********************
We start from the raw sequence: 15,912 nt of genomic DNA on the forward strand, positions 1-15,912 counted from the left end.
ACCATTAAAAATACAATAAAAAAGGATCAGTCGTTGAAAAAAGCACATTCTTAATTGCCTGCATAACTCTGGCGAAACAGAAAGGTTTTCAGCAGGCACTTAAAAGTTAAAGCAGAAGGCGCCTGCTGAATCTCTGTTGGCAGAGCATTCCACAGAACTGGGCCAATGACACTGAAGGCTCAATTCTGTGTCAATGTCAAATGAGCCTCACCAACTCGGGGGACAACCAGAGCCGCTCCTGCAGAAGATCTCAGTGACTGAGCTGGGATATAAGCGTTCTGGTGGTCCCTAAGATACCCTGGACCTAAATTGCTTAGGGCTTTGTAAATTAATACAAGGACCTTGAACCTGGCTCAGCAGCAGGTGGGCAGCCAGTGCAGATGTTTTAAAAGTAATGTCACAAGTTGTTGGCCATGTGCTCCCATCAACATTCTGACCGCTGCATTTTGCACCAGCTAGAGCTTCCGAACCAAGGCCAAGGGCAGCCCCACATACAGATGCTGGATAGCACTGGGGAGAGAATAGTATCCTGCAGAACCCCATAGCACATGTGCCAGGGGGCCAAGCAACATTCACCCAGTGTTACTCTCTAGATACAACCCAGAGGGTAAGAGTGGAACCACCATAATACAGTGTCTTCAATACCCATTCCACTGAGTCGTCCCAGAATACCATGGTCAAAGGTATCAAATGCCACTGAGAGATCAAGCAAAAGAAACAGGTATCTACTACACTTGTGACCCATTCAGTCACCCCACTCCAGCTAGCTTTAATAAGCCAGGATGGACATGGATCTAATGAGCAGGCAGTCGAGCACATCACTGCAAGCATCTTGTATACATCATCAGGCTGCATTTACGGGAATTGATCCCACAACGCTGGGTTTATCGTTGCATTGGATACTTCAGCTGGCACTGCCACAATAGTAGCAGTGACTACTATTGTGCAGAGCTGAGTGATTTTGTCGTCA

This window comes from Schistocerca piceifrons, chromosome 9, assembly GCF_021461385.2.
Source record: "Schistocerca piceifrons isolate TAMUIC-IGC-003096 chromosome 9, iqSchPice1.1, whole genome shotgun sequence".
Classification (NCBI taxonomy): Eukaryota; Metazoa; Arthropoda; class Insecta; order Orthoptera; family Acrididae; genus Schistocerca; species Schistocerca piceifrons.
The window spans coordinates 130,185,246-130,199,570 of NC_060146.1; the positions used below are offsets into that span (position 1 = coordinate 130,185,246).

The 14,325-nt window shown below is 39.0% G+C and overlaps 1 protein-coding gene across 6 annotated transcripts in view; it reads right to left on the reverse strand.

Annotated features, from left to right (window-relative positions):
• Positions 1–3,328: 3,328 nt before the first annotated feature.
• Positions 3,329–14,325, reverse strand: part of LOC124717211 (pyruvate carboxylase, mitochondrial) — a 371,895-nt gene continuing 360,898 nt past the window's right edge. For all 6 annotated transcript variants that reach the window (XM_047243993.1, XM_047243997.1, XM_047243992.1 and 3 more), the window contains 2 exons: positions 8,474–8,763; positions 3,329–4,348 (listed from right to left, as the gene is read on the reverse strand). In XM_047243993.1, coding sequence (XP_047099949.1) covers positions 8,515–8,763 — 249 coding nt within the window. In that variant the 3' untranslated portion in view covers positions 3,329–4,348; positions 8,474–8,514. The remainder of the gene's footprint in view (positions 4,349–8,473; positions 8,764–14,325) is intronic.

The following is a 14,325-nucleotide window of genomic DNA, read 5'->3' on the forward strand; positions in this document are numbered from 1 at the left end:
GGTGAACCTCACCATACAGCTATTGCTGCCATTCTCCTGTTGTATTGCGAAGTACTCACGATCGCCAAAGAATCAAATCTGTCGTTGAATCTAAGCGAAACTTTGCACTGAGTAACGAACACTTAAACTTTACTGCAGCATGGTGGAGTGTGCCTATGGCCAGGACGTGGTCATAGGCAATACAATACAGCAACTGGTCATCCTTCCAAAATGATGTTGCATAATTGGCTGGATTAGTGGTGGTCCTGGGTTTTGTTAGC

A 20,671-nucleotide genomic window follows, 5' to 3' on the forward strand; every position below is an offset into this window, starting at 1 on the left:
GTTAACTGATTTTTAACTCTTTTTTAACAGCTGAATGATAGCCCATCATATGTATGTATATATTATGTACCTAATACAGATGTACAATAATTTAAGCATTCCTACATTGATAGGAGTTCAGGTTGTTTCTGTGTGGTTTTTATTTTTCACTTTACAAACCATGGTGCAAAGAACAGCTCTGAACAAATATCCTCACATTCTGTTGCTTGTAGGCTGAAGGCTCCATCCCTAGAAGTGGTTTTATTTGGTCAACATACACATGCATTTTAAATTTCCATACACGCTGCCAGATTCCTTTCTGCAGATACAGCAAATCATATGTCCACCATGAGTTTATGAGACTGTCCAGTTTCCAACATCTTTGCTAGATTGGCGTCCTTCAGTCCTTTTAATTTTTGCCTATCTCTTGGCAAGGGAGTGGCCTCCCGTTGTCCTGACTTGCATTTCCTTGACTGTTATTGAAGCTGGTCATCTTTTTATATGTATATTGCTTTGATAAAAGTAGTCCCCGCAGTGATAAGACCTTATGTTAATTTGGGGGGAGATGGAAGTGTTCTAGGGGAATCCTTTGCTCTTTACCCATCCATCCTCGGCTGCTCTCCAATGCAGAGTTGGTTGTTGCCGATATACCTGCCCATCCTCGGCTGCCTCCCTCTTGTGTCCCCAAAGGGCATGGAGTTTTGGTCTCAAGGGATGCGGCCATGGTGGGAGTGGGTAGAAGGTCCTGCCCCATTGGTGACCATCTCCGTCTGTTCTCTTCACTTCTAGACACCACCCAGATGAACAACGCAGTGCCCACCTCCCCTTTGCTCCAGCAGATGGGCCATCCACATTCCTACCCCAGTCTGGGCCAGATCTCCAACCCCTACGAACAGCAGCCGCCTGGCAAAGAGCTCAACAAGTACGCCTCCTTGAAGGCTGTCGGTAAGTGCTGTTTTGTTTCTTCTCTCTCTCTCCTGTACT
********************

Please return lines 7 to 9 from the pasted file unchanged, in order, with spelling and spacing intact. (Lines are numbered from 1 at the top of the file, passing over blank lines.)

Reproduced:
The 14,325-nt window shown below is 39.0% G+C and overlaps 1 protein-coding gene across 6 annotated transcripts in view; it reads right to left on the reverse strand.

Annotated features, from left to right (window-relative positions):
• Positions 1–3,328: 3,328 nt before the first annotated feature.